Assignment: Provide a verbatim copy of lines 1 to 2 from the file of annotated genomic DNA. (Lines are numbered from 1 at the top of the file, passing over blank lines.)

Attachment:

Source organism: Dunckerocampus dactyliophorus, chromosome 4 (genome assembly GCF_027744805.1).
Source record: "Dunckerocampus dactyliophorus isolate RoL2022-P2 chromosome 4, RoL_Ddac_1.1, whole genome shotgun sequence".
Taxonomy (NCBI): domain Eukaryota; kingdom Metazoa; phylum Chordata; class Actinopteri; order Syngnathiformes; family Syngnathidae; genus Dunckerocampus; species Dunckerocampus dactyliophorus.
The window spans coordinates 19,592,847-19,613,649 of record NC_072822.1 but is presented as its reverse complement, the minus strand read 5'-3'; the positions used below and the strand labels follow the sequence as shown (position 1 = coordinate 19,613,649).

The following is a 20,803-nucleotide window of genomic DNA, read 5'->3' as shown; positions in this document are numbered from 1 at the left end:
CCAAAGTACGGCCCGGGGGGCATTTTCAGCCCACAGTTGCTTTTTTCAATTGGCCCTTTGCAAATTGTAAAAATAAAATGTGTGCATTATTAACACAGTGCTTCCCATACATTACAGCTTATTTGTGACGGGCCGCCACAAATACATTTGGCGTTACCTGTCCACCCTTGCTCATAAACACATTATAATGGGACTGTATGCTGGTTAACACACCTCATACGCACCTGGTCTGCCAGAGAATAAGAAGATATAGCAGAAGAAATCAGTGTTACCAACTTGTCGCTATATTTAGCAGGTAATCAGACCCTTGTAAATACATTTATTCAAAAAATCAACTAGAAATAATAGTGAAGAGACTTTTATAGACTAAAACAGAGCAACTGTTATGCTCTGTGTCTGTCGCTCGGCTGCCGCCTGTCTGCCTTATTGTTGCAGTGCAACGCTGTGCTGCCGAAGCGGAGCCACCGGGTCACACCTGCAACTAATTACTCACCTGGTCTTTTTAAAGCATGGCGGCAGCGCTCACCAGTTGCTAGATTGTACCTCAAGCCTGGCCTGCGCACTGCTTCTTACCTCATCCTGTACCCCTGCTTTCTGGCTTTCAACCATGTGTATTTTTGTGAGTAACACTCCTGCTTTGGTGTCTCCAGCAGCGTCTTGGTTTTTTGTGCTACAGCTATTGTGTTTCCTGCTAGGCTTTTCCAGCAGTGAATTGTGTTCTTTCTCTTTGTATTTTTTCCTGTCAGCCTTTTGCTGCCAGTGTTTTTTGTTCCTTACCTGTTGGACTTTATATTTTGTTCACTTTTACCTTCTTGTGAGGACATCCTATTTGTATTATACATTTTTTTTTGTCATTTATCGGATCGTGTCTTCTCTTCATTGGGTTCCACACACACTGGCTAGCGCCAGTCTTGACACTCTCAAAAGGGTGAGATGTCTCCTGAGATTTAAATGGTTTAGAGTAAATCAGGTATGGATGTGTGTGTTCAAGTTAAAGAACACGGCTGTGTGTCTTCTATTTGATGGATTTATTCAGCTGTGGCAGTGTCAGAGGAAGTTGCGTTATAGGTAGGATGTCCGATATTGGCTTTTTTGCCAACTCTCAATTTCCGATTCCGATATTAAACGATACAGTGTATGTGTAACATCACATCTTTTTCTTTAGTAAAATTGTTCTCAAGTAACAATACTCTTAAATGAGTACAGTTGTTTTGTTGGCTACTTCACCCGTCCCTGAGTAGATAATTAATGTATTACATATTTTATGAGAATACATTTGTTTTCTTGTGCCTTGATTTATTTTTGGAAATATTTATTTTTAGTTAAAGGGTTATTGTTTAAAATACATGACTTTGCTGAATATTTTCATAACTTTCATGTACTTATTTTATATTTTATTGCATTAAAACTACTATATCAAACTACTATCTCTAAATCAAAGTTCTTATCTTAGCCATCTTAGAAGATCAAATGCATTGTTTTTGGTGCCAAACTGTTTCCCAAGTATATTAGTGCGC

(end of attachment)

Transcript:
Source organism: Dunckerocampus dactyliophorus, chromosome 4 (genome assembly GCF_027744805.1).
Source record: "Dunckerocampus dactyliophorus isolate RoL2022-P2 chromosome 4, RoL_Ddac_1.1, whole genome shotgun sequence".